The lawsuit by pro-migration, pro-caravan groups against President Donald Trump’s border policy will get a hearing on November 19 in a San Francisco courtroom.
The judge is expected to freeze Trump’s pro-American reform and allow the growing number of caravans and asylum-seeking economic migrants to ask for asylum, get released, take jobs and force down average wages for blue-collar Americans.
The Trump policy has been operating since Saturday.
It allows migrants who arrive at the ports of entry to apply for full asylum. But the policy penalizes illegal migrants by preventing them from applying for a full asylum once they are caught sneaking over the border.
Illegal migrants are still allowed to apply for a limited asylum, dubbed “withholding of removal.” That policy prevents illegals from using the asylum system to get released to find jobs, it eases their deportation and pressures them to go home without earning enough money to pay off their smuggling debts to the cartels.
The lawsuit will be heard by an English-born judge, Jon S. Tigar. He was appointed by former President Barack Obama in 2012 to a seat on the very progressive, migrant-friendly Ninth Circuit. He is widely expected to direct border officials to freeze the border policy, by imposing a nationwide Temporary Restraining Order.
The pro-migration groups include the ACLU. They argue in their lawsuit:
The President’s power to suspend or restrict entry pursuant to INA § 212(f) does not encompass the ability to limit the forms of relief available to noncitizens once they have entered the country, nor does his power pursuant to INA § 215(a)(1).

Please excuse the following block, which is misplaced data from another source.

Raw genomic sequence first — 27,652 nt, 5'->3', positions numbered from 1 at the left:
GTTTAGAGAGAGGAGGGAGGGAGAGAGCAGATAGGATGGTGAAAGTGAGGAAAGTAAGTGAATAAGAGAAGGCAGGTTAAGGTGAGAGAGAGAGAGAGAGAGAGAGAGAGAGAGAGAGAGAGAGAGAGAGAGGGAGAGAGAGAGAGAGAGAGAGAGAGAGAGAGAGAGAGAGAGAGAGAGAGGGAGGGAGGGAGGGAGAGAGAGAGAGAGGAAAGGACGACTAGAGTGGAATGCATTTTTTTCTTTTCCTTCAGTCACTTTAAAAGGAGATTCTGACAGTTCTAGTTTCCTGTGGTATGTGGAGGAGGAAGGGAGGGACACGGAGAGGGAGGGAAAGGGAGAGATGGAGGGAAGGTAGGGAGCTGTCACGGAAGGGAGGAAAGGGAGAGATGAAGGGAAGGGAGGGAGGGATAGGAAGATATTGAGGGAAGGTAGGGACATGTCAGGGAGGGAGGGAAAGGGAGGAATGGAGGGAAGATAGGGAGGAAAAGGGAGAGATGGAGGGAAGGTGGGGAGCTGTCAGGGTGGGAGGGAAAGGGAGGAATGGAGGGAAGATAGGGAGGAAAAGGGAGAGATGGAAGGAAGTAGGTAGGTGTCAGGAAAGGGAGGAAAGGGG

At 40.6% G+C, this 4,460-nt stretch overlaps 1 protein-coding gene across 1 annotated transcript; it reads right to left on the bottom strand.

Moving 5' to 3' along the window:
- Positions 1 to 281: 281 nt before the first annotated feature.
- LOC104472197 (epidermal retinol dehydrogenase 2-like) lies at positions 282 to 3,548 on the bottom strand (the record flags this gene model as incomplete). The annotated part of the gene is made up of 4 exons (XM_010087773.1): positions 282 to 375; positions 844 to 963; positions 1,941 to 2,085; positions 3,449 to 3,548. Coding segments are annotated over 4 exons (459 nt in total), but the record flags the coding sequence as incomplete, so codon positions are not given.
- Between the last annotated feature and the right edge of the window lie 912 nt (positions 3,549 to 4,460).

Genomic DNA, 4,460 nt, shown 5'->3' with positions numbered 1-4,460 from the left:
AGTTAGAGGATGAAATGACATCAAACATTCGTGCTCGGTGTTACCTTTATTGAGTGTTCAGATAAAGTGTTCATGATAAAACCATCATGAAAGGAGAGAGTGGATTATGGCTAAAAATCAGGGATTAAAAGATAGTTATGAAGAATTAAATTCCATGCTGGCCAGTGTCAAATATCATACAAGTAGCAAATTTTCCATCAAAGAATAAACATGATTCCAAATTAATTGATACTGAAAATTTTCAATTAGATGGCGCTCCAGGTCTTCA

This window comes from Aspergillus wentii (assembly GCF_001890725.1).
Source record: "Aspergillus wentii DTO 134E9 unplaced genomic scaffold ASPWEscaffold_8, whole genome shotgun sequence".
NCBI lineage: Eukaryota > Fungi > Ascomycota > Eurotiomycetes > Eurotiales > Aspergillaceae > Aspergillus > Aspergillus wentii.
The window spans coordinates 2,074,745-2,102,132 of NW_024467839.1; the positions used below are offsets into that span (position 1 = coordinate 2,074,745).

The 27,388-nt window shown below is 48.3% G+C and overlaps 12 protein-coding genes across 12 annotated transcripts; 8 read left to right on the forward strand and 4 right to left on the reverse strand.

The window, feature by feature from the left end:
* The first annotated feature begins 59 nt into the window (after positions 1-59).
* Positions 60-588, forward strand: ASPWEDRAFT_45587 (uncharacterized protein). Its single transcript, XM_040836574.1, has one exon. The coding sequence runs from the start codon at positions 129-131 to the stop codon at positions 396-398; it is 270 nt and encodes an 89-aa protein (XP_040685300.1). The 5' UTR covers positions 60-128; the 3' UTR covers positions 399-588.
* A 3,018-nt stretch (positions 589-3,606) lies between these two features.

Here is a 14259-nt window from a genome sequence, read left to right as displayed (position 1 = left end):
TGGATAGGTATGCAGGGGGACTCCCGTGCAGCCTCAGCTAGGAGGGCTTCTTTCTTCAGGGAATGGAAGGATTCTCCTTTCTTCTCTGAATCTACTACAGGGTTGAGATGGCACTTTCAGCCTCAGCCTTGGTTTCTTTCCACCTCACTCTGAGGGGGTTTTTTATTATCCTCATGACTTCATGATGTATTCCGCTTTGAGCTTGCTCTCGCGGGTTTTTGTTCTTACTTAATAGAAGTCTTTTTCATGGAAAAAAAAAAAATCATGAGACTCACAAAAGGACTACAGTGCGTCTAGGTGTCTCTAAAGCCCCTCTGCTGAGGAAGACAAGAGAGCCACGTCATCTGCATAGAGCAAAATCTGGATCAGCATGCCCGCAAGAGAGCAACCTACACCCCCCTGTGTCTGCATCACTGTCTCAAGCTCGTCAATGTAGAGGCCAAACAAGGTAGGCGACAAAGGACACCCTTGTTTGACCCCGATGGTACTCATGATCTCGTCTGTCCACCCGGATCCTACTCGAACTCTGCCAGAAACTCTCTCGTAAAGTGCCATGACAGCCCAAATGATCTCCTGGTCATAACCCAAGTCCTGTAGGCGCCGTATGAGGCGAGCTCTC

In response, Trump’s legal deputies will tell the judge that the President has the authorityto guard the borders from the cartels’ labor-trafficking.
Once the judge freezes the reform, Trump’s deputies will ask the Supreme Court to cancel the freeze pending the San Francisco trial, the appeal decision, and the final judgment by the Supreme Court in 2019 or 2020.
In June, the Supreme Court upheld the President’s strong authority to decide who is allowed to enter the United States. But it is not clear how the Supreme Court will rule in this case.
The asylum law cited by the ACLU limits the President’s power. It says:
Any alien who is physically present in the United States or who arrives in the United States (whether or not at a designated port of arrival and including an alien who is brought to the United States after having been interdicted in international or United States waters), irrespective of such alien’s status, may apply for asylum in accordance with this section or, where applicable, section 1225(b) of this title.
Federal judge in California has set a hearing for Nov. 19 on the ACLU's challenge to the Trump administration's efforts to limit asylum eligibility. Previously from @Haleaziz: https://t.co/gH2moJLv6c pic.twitter.com/0QBDnU6zsK
— Zoe Tillman (@ZoeTillman) November 13, 2018
Alongside the lawsuit, border officials are gradually implementing many reforms set by former Attorney Gen. Jeff Sessions that can help border officials quickly deport economic migrants before they released into the United States to get jobs.
Washington’s economic policy of using migration to boost economic growth shifts wealth from young people towards older people by flooding the market with cheap white-collar and blue-collar foreign labor. That flood of outside labor spikes profits and Wall Street values by cutting salaries for manual and skilled labor offered by blue-collar and white-collar employees.
The policy also drives up real estate prices, widens wealth-gaps, reduces high-tech investment, increases state and local tax burdens, hurts kids’ schools and college education, pushes Americans away from high-tech careers, and sidelines at least five million marginalized Americans and their families, including many who are now struggling with opioid addictions.
Immigration also pulls investment and wealth away from heartland states because coastal investors can more easily hire and supervise the large immigrant populations living in the coastal states.